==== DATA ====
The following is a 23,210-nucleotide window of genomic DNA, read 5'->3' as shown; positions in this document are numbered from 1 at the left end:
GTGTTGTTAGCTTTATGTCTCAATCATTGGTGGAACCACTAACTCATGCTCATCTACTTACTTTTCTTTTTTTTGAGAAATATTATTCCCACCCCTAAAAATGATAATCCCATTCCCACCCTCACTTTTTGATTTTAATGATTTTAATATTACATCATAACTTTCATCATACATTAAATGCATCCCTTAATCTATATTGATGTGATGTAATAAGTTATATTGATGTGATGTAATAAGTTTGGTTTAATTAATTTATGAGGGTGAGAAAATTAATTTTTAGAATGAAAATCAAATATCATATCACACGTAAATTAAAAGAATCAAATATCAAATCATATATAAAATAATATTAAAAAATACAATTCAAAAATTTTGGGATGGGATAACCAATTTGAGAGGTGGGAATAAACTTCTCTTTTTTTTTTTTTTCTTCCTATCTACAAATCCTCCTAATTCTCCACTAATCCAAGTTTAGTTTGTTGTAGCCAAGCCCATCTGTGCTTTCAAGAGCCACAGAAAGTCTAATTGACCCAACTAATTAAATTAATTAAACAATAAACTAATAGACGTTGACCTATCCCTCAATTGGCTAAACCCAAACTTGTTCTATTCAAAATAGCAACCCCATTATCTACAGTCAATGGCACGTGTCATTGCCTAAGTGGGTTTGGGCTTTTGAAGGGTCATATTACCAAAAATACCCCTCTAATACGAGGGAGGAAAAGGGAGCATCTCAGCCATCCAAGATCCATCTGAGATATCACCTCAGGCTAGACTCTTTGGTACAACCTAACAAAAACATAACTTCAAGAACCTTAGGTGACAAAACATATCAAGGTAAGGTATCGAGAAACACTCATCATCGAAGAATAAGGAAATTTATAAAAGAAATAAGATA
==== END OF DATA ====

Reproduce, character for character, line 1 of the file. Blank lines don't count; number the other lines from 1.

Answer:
The following is a 23,210-nucleotide window of genomic DNA, read 5'->3' as shown; positions in this document are numbered from 1 at the left end: